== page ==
For anyone working on WordPress sites, the dreaded message that WordPress requires FTP credentials to add a plugin or remove one will come up. Or that theme files can’t be edited.
Most of these stem from mismatches in file and folder ownership on your Linux server.
Typical examples would be images or files uploaded directly to the server rather than via WordPress, such as when restoring a backup while logged in as the ROOT user. WordPress tends to run as the Apache user, which means WordPress then cannot edit the files or delete them.
What is needed is to change ownership from the current owner, to the Apache user (or whichever user & group Apache runs as):
# sudo chown apache:apache /var/www/html -R
This instructs Linux to change ownership with the chown command, to the user apache, in the group apache at the specific file / folder location (/var/www/html, the normal web directory for RHEL/Centos). The flag ‘-R’ means recursive, so the command will be applied to all files in the specified folder, and all subfolders and files.
However, doing this manually will be forgotten at some point, so a better solution is to automate it with a cron job. Cron jobs are tasks that run on a specified schedule in Linux.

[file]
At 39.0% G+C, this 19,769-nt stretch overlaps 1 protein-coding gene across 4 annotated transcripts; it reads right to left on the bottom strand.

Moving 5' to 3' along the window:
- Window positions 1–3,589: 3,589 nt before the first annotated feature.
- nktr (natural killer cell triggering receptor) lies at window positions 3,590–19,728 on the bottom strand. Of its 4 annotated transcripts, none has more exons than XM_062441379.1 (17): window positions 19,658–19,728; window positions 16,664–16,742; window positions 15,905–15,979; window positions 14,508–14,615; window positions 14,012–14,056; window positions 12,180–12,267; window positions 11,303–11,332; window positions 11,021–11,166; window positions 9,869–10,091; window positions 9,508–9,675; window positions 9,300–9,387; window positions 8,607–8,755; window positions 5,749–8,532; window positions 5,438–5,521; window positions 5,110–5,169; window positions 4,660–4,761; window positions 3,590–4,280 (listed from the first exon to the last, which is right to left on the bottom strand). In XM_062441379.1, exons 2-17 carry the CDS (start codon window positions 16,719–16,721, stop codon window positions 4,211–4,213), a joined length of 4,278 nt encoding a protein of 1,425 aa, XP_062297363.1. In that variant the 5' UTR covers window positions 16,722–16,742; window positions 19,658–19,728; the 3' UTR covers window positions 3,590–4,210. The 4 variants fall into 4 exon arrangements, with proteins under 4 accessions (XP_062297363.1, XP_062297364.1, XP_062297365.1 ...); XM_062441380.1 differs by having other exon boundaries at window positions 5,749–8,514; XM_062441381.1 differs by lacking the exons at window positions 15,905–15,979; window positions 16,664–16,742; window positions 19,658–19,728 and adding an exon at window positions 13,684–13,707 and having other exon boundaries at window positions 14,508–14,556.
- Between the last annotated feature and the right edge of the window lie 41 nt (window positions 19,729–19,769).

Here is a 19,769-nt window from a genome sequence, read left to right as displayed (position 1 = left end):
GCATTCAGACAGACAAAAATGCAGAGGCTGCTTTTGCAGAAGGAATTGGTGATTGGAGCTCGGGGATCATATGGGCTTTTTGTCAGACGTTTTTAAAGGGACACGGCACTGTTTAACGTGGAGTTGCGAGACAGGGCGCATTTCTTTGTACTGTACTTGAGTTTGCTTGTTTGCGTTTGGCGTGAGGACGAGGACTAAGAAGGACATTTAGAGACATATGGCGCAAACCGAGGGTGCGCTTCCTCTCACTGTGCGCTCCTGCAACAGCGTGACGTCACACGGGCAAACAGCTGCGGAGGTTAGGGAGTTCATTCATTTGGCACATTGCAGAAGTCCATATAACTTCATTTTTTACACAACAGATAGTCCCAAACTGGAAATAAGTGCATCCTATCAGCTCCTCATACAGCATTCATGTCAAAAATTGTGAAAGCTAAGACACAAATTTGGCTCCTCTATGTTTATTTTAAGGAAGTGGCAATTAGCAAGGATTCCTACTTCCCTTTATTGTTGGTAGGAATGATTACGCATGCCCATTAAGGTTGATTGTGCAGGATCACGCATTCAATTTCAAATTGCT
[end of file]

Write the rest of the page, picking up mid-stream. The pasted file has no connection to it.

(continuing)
Cron jobs are usually located at /etc/crontab but some Linux distributions put it elsewhere. So we’ll make a cron job running every hour by placing only one of the below instructions into the file at the bottom:
0 \* \* \* \* chown apache:apache /var/www/html -R >/dev/null 2>&1
@hourly chown apache:apache /var/www/html -R >/dev/null 2>&1
This will now run your command every hour once the file is saved. The
>/dev/null 2>&1 end of the command means any output will be silenced, so you’re not getting alerted each time the cron job runs. It will also mean errors won’t be communicated.
For Shared Hosting
You may not have access to the crontab or a cron job manager if you’re on a shared hosting plan, but there are other fixes which can be applied to WordPress.
You should be able to edit your wp-config.php file (in the www home directory).
Insert the following code at the end of file:
/** Sets up 'direct' method for WordPress to enable update/auto update with out FTP */ define('FS_METHOD','direct');
Once that’s saved, WordPress should now be able to update itself and plugins without errors, and also install and delete plugins.
The chown fix will work on any website with the same type of file permissions issue, as it’s likely the Apache user isn’t the file owner.